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FORUMS Photography Talk by Genre Still Life, B/W & Experimental Talk 
Thread started 31 Aug 2016 (Wednesday) 16:36
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Shades of red (paper)

 
Alveric
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Aug 31, 2016 16:36 |  #1

Has anyone here worked with red background paper?

I'm intending to purchase a roll, but I don't know which shade of red would be most effective. I'm tempted to go with plain, bright red, thinking I can always make it a wee bit darker by means of lighting, but I don't know if it'd be better to buy a darker shade in the first place, since the immediate project requires red but a wee bit more muted than the primary hue.

On the other hand, I'm wondering whether I can make a darker red brighter when needed by means of lighting without washing it out.

These are my candidates:
Bright red (external link)
Darker red (external link)

Any useful input is appreciated.


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Scatterbrained
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Aug 31, 2016 16:42 |  #2

If the darker is what you need then I'd buy that first. Of course I'm a fan of dark reds so I'm a bit biased. Get what you know you need. See how it handles different light levels while you're shooting to determine if you like how it looks overexposed or not, as well as whether you get too much wrap when you over light it.


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Alveric
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Post edited over 1 year ago by Alveric. (2 edits in all)
     
Aug 31, 2016 17:05 |  #3

Hmm, good point. Wish I had paper samples to test with, but the stores here don't even have the paper in stock. At a hundred bux a roll, I better get the right one right off the bat.

The project involves shooting a statue with green 'clothing', not unlike this ones:

https://djcatholicgift​s.com/catalog/images/p​08ju-l.jpg (external link)
https://www.leafletonl​ine.com …7136e95/2/7/279​32_W_2.jpg (external link)

You see, the green is not RGB green, but midway between that and conifer green. I want to use the complementary for the background, and I was thinking that the 'flame' paper might be it, instead of the scarlet. -?


'The success of the second-rate is deplorable in itself; but it is more deplorable in that it very often obscures the genuine masterpiece. If the crowd runs after the false, it must neglect the true.' —Arthur Machen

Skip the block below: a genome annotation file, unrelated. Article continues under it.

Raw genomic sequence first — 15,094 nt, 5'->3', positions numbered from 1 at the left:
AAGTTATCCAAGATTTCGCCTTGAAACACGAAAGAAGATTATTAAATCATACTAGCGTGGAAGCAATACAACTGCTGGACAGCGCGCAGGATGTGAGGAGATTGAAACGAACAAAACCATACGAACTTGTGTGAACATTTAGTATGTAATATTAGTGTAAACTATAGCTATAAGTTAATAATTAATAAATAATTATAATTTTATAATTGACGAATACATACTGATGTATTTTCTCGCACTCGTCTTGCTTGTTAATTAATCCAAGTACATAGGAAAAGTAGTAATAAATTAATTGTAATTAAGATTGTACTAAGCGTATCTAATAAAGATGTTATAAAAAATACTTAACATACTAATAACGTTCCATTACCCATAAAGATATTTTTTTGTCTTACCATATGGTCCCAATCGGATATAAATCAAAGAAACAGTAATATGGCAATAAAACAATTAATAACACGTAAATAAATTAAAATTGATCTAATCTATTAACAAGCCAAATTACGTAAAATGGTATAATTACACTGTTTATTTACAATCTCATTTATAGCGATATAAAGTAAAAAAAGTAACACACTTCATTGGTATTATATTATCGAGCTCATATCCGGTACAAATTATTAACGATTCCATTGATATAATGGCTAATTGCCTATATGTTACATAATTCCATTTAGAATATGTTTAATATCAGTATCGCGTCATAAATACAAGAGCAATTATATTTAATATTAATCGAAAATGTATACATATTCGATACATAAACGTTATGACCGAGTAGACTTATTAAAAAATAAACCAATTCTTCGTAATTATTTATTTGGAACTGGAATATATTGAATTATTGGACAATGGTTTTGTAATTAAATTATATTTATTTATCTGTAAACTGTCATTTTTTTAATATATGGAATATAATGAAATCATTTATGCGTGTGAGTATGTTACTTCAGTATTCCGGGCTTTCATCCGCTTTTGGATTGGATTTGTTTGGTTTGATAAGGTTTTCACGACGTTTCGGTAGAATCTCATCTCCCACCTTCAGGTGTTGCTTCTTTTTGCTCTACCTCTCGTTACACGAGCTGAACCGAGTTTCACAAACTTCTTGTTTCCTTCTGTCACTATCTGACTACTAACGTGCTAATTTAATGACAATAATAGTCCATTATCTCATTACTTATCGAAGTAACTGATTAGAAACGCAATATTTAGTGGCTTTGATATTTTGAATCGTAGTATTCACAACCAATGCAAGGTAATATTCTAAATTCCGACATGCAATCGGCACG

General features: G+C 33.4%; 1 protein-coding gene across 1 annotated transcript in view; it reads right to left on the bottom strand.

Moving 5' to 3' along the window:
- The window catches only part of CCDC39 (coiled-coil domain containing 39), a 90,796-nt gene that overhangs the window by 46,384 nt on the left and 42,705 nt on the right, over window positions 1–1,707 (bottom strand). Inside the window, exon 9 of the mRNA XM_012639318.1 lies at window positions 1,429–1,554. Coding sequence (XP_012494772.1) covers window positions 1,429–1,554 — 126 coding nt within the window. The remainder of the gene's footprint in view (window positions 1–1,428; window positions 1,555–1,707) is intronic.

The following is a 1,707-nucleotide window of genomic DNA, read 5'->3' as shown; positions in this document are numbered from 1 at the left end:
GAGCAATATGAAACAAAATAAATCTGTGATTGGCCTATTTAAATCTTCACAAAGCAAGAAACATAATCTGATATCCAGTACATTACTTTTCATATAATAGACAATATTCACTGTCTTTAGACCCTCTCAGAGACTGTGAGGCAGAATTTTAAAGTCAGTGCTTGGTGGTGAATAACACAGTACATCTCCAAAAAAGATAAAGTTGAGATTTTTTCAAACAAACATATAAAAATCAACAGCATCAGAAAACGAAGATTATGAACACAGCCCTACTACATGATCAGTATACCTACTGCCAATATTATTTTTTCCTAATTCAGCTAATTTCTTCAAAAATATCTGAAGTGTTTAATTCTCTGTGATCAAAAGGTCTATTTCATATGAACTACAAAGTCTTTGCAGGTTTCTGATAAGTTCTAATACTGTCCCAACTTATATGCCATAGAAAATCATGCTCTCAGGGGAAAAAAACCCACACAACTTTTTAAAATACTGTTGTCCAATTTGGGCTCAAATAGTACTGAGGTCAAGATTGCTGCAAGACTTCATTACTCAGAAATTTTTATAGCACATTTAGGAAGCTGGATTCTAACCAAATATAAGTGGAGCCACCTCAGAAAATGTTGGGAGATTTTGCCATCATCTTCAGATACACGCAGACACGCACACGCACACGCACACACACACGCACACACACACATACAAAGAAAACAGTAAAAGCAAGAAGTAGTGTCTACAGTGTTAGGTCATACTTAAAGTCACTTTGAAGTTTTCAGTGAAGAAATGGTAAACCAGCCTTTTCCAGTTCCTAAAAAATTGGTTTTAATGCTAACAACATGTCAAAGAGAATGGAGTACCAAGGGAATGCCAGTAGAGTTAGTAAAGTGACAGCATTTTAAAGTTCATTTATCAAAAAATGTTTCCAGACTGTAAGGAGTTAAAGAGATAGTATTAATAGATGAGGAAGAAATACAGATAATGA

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Post edited over 1 year ago by frozenframe. (3 edits in all)
     
May 01, 2017 07:57 |  #4

Have you thought about using gels on lights for your background? I recently watched a series on Creative Live, done by Tony Corbell. He explains that he just uses mid-grey backdrops and then if he wants a it to be a certain color, he just gels his lights accordingly. What he's actually demonstrating is getting the true color of the gel/light, reflecting off the background. He uses a reflective metering so he can maintain the actual color no matter if he uses a grey, white or black background. He will know what setting his light(s) need to be at to get the color he's wanting.

I just thought it might be a more affordable way to accomplish what you're after. Tony's results looked like he was using a vibrant blue sweep for a backdrop. Down side, you need a reflective light meter. I think he's using a Sekonic L-758, with a 1-deg spot.


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Alveric
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May 01, 2017 12:23 as a reply to  @ frozenframe's post |  #5

Oh, I've used gels to colour backdrops, but they're not suitable for all situations. One such situation would be when the subject is standing on the background: can't colour the paper with a gel without also colouring the subject. In this particular case, the subject was standing on the paper:

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When only part of the subjects is photographed and/or they're not standing on the paper, then you can indeed use the gel technique. :-)


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One thing I've found, though, is that the darkest the background, the better and more saturated the colour you get from the gel will be. Colours do wash out or are diffused by white paper.

'The success of the second-rate is deplorable in itself; but it is more deplorable in that it very often obscures the genuine masterpiece. If the crowd runs after the false, it must neglect the true.' —Arthur Machen
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Shades of red (paper)
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